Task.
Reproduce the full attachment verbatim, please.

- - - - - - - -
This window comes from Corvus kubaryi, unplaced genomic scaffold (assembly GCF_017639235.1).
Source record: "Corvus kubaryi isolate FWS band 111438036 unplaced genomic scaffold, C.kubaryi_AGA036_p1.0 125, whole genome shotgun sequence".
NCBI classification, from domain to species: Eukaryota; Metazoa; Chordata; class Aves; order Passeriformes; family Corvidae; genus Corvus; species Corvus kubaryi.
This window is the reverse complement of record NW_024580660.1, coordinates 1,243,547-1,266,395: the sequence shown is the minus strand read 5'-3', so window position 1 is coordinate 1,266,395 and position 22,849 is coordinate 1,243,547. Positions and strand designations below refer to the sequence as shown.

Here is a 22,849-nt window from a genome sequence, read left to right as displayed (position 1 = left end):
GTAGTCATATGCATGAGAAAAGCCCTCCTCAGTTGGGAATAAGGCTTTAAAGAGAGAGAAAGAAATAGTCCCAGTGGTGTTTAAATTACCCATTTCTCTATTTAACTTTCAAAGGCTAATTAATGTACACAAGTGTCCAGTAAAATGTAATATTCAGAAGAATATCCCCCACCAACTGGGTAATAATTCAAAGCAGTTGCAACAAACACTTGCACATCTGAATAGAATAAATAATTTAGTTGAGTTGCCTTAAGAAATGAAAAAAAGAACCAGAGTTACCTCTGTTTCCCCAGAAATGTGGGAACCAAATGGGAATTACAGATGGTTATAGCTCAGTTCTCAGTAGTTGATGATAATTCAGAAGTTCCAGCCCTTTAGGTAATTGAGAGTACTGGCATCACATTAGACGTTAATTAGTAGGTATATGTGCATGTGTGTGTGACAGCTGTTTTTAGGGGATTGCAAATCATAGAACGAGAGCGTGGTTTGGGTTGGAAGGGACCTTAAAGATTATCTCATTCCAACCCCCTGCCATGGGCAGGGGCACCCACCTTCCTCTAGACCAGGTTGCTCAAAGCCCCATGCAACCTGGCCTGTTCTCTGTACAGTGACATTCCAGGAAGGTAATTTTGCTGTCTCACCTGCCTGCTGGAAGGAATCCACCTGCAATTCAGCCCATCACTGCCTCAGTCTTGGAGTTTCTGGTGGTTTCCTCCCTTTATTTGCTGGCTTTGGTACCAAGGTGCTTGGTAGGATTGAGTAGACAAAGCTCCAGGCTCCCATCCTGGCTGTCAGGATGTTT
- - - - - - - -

This window comes from Corvus kubaryi, unplaced genomic scaffold (assembly GCF_017639235.1).
Source record: "Corvus kubaryi isolate FWS band 111438036 unplaced genomic scaffold, C.kubaryi_AGA036_p1.0 125, whole genome shotgun sequence".
NCBI classification, from domain to species: Eukaryota; Metazoa; Chordata; class Aves; order Passeriformes; family Corvidae; genus Corvus; species Corvus kubaryi.
This window is the reverse complement of record NW_024580660.1, coordinates 1,243,547-1,266,395: the sequence shown is the minus strand read 5'-3', so window position 1 is coordinate 1,266,395 and position 22,849 is coordinate 1,243,547. Positions and strand designations below refer to the sequence as shown.

Here is a 22,849-nt window from a genome sequence, read left to right as displayed (position 1 = left end):
GTAGTCATATGCATGAGAAAAGCCCTCCTCAGTTGGGAATAAGGCTTTAAAGAGAGAGAAAGAAATAGTCCCAGTGGTGTTTAAATTACCCATTTCTCTATTTAACTTTCAAAGGCTAATTAATGTACACAAGTGTCCAGTAAAATGTAATATTCAGAAGAATATCCCCCACCAACTGGGTAATAATTCAAAGCAGTTGCAACAAACACTTGCACATCTGAATAGAATAAATAATTTAGTTGAGTTGCCTTAAGAAATGAAAAAAAGAACCAGAGTTACCTCTGTTTCCCCAGAAATGTGGGAACCAAATGGGAATTACAGATGGTTATAGCTCAGTTCTCAGTAGTTGATGATAATTCAGAAGTTCCAGCCCTTTAGGTAATTGAGAGTACTGGCATCACATTAGACGTTAATTAGTAGGTATATGTGCATGTGTGTGTGACAGCTGTTTTTAGGGGATTGCAAATCATAGAACGAGAGCGTGGTTTGGGTTGGAAGGGACCTTAAAGATTATCTCATTCCAACCCCCTGCCATGGGCAGGGGCACCCACCTTCCTCTAGACCAGGTTGCTCAAAGCCCCATGCAACCTGGCCTGTTCTCTGTACAGTGACATTCCAGGAAGGTAATTTTGCTGTCTCACCTGCCTGCTGGAAGGAATCCACCTGCAATTCAGCCCATCACTGCCTCAGTCTTGGAGTTTCTGGTGGTTTCCTCCCTTTATTTGCTGGCTTTGGTACCAAGGTGCTTGGTAGGATTGAGTAGACAAAGCTCCAGGCTCCCATCCTGGCTGTCAGGATGTTT